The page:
Tribals account for 30 percent cases of malaria in India and non-communicable and lifestyle diseases are now major health problems facing them, according to a government study. The comprehensive analysis of tribal health, by an expert committee constituted by the ministries of health and tribal affairs in 2013, also revealed that an unacceptably high number of tribals suffer from malnutrition. The health status of Scheduled Tribes has significantly improved over the last 25 years, and “yet, it is the worst when compared to other social groups”, it said. The committee, which submitted the report to the government recently, was tasked to review the existing health situation in tribal areas, formulate strategic guidelines for states and make recommendations on the requirement of additional resources. It said there is a near complete absence of data on the health situation of different tribal communities. In the absence of a comprehensive health picture of tribal health in the country, policy measures and government programs are often ad-hoc.
The panel relied on data from the 2011 Census, National Family Health Survey (NFHS), National Sample Survey Organization (NSSO), studies conducted by civil society, and a study by the National Institute of Research in Tribal Health. “Geographical isolation, poor implementation of policies and lack of adequate resources have been responsible for the poor health status of the tribal population,” the 12-member panel, headed by Magsaysay awardee and rural health expert Dr Abhay Bang, said. The committee found that tribal people, who constitute 8.6 percent of the country’s population, suffer from a triple burden of diseases. “While malnutrition and communicable diseases such as malaria and tuberculosis continue to be rampant, rapid urbanization, environmental distress, and changing lifestyles have resulted in a rise in non-communicable diseases such as cancer, hypertension, and diabetes. To add to this is the third burden of mental illness,” the report read. Scheduled Tribes (ST) fair poorly in almost all key health parameters, including infant mortality, under-five mortality, and immunization coverage, according to the assessment.
“Despite high rates of infant and child mortality in tribal areas and the heavy burden of diseases, full immunization coverage remains constantly low among the ST population across states,” the committee said. The estimated infant mortality rate (IMR) among tribal people is somewhere between 44 to 74 per 1000 live births. The under-five mortality rate has reduced by nearly 60 percent, but the gap with favorable social groups has widened, it said. According to the National Family Health Survey conducted in 2014, the tribal infant mortality rate was 38 percent, more than others (other than ST, Schedule Castes and Other Backward Classes), it said. Malnutrition — stunting among children and low body mass index among adults — in tribal people is “unacceptably high”. The intake of various nutrients such as proteins, calories, and vitamins has decreased in tribals in the last decade, according to the expert committee. “Only about 29-32 percent of children of different age groups and 63-74 percent among adult men and women were consuming diets that were adequate in both protein and energy,” it pointed out.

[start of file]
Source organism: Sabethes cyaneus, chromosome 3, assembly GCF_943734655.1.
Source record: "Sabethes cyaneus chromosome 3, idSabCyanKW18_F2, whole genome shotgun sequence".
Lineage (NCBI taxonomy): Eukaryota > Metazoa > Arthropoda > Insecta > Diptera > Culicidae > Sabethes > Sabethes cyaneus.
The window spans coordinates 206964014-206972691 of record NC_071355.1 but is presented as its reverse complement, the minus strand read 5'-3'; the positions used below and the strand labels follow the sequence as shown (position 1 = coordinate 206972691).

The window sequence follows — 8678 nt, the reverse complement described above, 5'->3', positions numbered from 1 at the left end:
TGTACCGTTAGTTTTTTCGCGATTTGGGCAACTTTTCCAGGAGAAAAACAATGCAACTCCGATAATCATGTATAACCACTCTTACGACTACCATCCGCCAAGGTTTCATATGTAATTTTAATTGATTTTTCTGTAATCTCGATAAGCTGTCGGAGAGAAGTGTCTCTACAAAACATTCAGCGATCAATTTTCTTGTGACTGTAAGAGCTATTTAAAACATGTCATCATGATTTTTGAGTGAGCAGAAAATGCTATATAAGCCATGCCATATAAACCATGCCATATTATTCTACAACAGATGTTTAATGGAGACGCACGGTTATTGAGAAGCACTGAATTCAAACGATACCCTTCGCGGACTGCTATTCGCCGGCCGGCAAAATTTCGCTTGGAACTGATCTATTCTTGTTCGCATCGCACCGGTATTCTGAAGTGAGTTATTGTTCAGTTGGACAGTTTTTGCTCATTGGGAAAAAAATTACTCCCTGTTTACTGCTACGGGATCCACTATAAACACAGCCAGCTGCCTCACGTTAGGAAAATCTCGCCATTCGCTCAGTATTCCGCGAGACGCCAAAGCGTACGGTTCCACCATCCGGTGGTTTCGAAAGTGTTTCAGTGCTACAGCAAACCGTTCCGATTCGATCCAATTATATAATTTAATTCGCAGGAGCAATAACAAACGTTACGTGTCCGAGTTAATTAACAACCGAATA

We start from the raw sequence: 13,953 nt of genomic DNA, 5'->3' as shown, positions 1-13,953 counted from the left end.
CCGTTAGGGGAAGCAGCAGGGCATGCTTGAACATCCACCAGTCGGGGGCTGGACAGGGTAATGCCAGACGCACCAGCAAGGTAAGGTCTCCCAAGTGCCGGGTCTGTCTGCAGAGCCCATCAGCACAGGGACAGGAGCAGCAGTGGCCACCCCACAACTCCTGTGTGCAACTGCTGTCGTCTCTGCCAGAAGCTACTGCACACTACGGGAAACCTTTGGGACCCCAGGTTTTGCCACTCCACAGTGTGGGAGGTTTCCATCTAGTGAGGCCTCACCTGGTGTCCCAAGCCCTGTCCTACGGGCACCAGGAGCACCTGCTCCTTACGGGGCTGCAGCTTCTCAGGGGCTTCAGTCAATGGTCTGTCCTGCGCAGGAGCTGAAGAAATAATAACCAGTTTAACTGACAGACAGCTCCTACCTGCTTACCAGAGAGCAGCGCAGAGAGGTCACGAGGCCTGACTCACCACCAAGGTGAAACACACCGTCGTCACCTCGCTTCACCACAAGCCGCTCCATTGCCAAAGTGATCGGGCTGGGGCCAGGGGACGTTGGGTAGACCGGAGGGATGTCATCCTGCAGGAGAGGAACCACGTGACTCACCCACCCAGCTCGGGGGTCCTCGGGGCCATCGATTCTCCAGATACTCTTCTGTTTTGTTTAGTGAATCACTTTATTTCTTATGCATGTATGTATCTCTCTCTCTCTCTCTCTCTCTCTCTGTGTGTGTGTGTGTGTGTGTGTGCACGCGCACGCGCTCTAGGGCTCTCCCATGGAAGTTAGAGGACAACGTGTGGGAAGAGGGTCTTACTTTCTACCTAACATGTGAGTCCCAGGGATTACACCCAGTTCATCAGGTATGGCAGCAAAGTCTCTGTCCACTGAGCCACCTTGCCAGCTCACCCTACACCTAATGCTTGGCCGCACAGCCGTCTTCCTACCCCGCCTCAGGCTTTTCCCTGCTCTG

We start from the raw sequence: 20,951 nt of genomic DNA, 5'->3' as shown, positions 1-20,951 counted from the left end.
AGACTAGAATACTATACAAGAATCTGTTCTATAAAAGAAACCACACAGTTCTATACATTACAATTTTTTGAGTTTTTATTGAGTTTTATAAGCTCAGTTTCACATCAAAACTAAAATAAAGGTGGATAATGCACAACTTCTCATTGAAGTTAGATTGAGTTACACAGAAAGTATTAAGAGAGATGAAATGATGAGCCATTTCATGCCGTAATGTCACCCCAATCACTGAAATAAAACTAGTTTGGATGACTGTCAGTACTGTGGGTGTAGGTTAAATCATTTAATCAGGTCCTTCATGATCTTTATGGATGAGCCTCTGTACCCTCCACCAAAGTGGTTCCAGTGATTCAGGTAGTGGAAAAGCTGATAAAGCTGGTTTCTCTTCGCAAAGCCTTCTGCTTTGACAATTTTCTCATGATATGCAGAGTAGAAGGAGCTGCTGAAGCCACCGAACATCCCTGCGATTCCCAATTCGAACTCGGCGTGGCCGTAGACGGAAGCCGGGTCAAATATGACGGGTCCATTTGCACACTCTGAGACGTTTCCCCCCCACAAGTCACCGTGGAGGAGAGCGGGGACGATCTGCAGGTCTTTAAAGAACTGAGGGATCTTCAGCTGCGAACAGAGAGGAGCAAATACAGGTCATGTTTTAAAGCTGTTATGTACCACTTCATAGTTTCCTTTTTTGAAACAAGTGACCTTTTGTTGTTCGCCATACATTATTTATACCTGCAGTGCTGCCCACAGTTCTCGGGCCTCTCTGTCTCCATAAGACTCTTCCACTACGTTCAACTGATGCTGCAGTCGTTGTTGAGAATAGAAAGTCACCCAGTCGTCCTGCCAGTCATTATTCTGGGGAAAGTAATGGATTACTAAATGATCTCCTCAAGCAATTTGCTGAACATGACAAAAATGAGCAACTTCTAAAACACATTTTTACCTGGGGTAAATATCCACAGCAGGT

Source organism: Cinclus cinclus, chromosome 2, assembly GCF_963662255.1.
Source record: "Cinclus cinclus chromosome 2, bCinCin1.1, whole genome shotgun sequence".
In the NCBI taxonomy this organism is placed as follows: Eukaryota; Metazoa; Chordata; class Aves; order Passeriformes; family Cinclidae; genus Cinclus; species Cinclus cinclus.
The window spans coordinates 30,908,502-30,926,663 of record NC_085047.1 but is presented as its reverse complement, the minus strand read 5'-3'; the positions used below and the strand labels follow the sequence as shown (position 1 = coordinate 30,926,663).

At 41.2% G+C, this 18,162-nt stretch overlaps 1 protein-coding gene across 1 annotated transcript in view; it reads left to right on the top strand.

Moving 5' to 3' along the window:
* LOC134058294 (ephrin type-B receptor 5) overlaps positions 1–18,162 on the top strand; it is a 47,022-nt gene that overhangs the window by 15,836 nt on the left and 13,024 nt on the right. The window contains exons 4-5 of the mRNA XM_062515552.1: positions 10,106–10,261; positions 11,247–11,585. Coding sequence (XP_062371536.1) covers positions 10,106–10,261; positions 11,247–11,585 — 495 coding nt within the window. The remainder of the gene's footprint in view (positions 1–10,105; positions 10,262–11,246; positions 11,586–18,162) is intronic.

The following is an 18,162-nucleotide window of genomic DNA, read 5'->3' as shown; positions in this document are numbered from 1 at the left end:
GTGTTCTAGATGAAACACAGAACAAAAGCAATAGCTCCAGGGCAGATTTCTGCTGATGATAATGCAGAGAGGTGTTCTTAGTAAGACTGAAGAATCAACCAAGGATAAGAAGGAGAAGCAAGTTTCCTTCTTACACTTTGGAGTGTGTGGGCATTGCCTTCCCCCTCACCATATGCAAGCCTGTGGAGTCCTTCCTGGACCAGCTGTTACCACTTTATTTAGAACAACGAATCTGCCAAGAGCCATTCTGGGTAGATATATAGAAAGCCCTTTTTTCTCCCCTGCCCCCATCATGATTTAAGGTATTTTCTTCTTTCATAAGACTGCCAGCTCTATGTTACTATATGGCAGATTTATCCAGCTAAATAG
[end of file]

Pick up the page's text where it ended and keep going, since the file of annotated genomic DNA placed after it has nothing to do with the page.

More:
The prevalence of underweight is almost one and half times in tribal children that in other castes. The panel said alarmingly, almost 50 percent tribal girls aged 15 to 19 years are underweight or have a body mass index of less than 18.5. NFHS data showed the 65 percent of tribal women in the age group of 15-49 years suffer from anemia. The committee pointed out that currently, there is no single source of data available to create a country-wide disease burden. Therefore, there is no system for regular data collection of morbidity in tribal areas, it said “An analysis of the NSSO 2014 data revealed that the reported proportion of fever, tuberculosis, vector-borne diseases, blood, and respiratory ailments is the highest among the STs when compared to other population groups,” it said. “Historically it has been believed that tribal populations do not suffer from non-communicable diseases like cancer, diabetes, hypertension, and cardiovascular ailments, primarily due to their proximity to nature, healthy food habits and lack of stress.
“However, there is evidence of an early epidemiologic transition in tribal areas and an associated increase in the incidence of non-communicable diseases,” the report said. According to a study, one out of every four adults suffered from hypertension, it said. It said tribal communities account for about 30 percent of all cases of malaria and 50 percent of deaths due to the disease. The prevalence of tuberculosis in the tribal population was 703 per one lakh compared to 256 per lakh in the rest of the country. Life expectancy among tribals, as assessed by a Lancet study in 2016, was 63.9 years while it was 67 years for the general population. The report said the Rural Health Statistics (RHS) reveal a huge gap in the health infrastructure and resources in tribal areas due to serious geographical and socioeconomic challenges. It said access to health services becomes difficult as the “roads are poor or restricted”. The committee recommended that the government focus 70 percent of its resources for tribal health on provisions of primary care in tribal areas. – Business Standard